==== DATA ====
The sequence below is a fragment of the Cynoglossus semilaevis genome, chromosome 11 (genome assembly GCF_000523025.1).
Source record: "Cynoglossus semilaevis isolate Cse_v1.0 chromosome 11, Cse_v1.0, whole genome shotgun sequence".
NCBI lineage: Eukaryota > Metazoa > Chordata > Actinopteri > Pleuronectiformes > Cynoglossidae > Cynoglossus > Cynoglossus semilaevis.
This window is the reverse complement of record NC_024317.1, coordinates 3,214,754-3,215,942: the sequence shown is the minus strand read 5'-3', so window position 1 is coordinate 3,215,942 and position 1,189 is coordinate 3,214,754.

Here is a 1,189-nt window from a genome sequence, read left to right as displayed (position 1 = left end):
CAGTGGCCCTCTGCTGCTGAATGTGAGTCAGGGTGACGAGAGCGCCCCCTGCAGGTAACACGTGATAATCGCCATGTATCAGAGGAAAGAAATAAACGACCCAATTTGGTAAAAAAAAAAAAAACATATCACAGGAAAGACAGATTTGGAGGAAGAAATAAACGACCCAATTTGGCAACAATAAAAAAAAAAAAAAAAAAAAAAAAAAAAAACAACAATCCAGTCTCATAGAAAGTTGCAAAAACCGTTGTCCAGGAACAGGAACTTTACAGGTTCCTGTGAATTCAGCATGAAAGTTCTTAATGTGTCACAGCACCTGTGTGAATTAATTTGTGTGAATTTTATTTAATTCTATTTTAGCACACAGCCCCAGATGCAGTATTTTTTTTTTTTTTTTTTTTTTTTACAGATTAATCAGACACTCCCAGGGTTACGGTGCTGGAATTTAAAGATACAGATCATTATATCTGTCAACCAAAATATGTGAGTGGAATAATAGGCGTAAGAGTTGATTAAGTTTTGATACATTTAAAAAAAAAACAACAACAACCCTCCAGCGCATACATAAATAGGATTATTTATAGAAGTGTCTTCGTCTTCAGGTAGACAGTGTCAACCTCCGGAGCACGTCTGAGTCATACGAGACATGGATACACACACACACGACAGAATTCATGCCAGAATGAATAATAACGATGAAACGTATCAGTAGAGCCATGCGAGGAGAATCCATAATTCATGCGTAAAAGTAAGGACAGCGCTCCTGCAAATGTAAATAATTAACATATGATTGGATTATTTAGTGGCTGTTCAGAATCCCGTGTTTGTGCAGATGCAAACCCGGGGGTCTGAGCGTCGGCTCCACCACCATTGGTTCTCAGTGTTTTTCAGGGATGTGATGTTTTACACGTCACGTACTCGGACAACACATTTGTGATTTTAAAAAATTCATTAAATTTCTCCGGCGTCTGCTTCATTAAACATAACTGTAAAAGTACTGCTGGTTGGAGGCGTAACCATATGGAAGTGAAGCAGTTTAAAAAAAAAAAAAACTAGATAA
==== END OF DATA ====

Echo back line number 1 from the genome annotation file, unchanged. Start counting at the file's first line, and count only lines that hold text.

The sequence below is a fragment of the Cynoglossus semilaevis genome, chromosome 11 (genome assembly GCF_000523025.1).